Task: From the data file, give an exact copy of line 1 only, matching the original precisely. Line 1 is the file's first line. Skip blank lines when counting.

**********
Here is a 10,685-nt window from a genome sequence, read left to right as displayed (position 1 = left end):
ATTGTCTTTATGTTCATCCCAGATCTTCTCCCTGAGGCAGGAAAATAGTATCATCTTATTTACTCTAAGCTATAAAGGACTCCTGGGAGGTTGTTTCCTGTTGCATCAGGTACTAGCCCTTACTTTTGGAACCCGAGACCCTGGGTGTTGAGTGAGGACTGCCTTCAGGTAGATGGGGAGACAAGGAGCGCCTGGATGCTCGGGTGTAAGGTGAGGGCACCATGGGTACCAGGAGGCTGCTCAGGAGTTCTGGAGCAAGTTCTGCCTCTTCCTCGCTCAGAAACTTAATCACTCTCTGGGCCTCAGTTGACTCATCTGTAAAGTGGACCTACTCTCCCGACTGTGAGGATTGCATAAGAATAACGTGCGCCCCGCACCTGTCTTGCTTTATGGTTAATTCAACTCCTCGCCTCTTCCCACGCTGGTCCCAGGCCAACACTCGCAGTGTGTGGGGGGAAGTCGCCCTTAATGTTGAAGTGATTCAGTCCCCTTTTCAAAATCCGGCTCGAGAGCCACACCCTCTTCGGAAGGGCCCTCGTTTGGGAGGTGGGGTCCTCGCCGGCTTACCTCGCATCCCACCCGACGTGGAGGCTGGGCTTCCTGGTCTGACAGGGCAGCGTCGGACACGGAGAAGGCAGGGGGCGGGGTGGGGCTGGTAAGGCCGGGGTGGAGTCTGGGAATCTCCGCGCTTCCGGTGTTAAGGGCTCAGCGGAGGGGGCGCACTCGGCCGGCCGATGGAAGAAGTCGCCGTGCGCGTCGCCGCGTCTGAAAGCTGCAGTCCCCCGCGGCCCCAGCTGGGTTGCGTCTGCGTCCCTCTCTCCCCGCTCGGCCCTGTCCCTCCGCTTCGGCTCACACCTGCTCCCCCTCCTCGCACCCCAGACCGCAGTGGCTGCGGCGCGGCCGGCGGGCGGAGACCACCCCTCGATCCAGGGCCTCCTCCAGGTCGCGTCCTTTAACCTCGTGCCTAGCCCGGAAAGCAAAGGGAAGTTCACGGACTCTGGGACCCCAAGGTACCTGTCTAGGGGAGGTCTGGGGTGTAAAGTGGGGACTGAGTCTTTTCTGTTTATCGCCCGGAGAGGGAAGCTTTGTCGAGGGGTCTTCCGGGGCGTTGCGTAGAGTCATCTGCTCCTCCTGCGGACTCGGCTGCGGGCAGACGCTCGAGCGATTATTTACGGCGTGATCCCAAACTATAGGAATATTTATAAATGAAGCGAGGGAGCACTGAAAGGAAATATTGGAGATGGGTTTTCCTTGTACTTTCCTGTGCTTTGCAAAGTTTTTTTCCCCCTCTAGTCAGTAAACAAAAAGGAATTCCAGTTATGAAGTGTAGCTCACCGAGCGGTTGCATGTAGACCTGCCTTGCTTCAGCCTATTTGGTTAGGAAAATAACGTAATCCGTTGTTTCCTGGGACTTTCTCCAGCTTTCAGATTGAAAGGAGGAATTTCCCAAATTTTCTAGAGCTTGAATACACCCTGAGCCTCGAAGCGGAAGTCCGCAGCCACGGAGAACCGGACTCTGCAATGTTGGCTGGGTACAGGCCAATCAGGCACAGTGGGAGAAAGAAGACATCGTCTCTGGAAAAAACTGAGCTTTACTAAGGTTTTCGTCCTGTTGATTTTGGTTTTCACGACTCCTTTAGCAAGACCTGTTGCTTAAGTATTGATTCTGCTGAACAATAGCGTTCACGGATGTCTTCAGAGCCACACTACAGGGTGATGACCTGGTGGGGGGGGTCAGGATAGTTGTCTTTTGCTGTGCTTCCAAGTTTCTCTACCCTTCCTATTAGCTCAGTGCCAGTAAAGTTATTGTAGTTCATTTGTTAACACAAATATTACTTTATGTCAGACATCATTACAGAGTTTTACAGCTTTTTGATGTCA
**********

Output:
Here is a 10,685-nt window from a genome sequence, read left to right as displayed (position 1 = left end):